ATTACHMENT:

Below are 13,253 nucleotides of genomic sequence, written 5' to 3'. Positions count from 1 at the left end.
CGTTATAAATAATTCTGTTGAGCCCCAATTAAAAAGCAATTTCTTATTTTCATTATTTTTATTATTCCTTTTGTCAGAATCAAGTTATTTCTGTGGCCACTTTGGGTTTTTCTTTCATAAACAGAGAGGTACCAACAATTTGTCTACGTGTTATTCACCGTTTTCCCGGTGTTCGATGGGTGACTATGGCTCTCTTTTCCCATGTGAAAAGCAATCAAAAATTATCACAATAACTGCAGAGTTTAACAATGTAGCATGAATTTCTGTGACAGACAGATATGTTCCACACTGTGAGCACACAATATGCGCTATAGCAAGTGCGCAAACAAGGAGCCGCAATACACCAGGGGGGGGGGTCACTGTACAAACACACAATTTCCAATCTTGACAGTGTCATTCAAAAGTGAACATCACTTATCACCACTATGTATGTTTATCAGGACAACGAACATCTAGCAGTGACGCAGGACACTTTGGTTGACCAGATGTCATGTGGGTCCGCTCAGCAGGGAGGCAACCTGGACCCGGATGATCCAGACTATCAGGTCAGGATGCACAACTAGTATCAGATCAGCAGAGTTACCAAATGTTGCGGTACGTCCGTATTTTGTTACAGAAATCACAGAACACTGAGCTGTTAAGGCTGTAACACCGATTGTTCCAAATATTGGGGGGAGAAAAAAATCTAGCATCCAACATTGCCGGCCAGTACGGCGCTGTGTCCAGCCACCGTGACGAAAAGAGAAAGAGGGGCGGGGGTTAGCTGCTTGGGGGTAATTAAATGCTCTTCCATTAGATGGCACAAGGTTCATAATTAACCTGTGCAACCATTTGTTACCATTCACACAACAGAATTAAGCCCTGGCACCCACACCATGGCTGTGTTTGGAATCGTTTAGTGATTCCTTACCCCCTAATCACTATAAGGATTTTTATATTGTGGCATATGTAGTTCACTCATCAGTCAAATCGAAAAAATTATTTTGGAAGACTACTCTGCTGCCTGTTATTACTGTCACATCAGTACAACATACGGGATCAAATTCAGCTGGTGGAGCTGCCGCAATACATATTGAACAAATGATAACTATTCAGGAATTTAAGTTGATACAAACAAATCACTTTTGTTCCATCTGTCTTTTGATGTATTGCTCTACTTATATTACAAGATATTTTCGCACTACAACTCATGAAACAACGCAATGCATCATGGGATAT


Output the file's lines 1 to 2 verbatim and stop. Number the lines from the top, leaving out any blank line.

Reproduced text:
Below are 13,253 nucleotides of genomic sequence, written 5' to 3'. Positions count from 1 at the left end.
CGTTATAAATAATTCTGTTGAGCCCCAATTAAAAAGCAATTTCTTATTTTCATTATTTTTATTATTCCTTTTGTCAGAATCAAGTTATTTCTGTGGCCACTTTGGGTTTTTCTTTCATAAACAGAGAGGTACCAACAATTTGTCTACGTGTTATTCACCGTTTTCCCGGTGTTCGATGGGTGACTATGGCTCTCTTTTCCCATGTGAAAAGCAATCAAAAATTATCACAATAACTGCAGAGTTTAACAATGTAGCATGAATTTCTGTGACAGACAGATATGTTCCACACTGTGAGCACACAATATGCGCTATAGCAAGTGCGCAAACAAGGAGCCGCAATACACCAGGGGGGGGGGTCACTGTACAAACACACAATTTCCAATCTTGACAGTGTCATTCAAAAGTGAACATCACTTATCACCACTATGTATGTTTATCAGGACAACGAACATCTAGCAGTGACGCAGGACACTTTGGTTGACCAGATGTCATGTGGGTCCGCTCAGCAGGGAGGCAACCTGGACCCGGATGATCCAGACTATCAGGTCAGGATGCACAACTAGTATCAGATCAGCAGAGTTACCAAATGTTGCGGTACGTCCGTATTTTGTTACAGAAATCACAGAACACTGAGCTGTTAAGGCTGTAACACCGATTGTTCCAAATATTGGGGGGAGAAAAAAATCTAGCATCCAACATTGCCGGCCAGTACGGCGCTGTGTCCAGCCACCGTGACGAAAAGAGAAAGAGGGGCGGGGGTTAGCTGCTTGGGGGTAATTAAATGCTCTTCCATTAGATGGCACAAGGTTCATAATTAACCTGTGCAACCATTTGTTACCATTCACACAACAGAATTAAGCCCTGGCACCCACACCATGGCTGTGTTTGGAATCGTTTAGTGATTCCTTACCCCCTAATCACTATAAGGATTTTTATATTGTGGCATATGTAGTTCACTCATCAGTCAAATCGAAAAAATTATTTTGGAAGACTACTCTGCTGCCTGTTATTACTGTCACATCAGTACAACATACGGGATCAAATTCAGCTGGTGGAGCTGCCGCAATACATATTGAACAAATGATAACTATTCAGGAATTTAAGTTGATACAAACAAATCACTTTTGTTCCATCTGTCTTTTGATGTATTGCTCTACTTATATTACAAGATATTTTCGCACTACAACTCATGAAACAACGCAATGCATCATGGGATAT